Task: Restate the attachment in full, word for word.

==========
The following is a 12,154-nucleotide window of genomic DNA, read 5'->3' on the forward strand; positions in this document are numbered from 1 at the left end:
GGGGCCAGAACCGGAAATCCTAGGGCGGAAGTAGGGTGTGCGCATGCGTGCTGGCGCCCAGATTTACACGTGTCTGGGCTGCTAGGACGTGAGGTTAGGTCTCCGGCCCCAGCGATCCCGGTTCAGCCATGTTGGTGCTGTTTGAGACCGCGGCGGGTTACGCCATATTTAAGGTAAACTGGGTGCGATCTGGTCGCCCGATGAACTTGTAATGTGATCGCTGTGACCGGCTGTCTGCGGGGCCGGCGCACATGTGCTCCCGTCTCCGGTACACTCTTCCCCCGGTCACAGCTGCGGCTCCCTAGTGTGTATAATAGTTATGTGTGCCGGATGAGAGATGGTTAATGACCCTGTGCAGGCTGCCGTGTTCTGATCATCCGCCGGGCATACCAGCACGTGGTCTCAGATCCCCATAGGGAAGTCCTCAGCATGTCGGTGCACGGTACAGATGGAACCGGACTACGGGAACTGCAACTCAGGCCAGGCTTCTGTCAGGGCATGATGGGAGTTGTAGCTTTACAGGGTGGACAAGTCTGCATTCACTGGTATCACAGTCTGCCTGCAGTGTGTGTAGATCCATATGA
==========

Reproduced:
The following is a 12,154-nucleotide window of genomic DNA, read 5'->3' on the forward strand; positions in this document are numbered from 1 at the left end:
GGGGCCAGAACCGGAAATCCTAGGGCGGAAGTAGGGTGTGCGCATGCGTGCTGGCGCCCAGATTTACACGTGTCTGGGCTGCTAGGACGTGAGGTTAGGTCTCCGGCCCCAGCGATCCCGGTTCAGCCATGTTGGTGCTGTTTGAGACCGCGGCGGGTTACGCCATATTTAAGGTAAACTGGGTGCGATCTGGTCGCCCGATGAACTTGTAATGTGATCGCTGTGACCGGCTGTCTGCGGGGCCGGCGCACATGTGCTCCCGTCTCCGGTACACTCTTCCCCCGGTCACAGCTGCGGCTCCCTAGTGTGTATAATAGTTATGTGTGCCGGATGAGAGATGGTTAATGACCCTGTGCAGGCTGCCGTGTTCTGATCATCCGCCGGGCATACCAGCACGTGGTCTCAGATCCCCATAGGGAAGTCCTCAGCATGTCGGTGCACGGTACAGATGGAACCGGACTACGGGAACTGCAACTCAGGCCAGGCTTCTGTCAGGGCATGATGGGAGTTGTAGCTTTACAGGGTGGACAAGTCTGCATTCACTGGTATCACAGTCTGCCTGCAGTGTGTGTAGATCCATATGA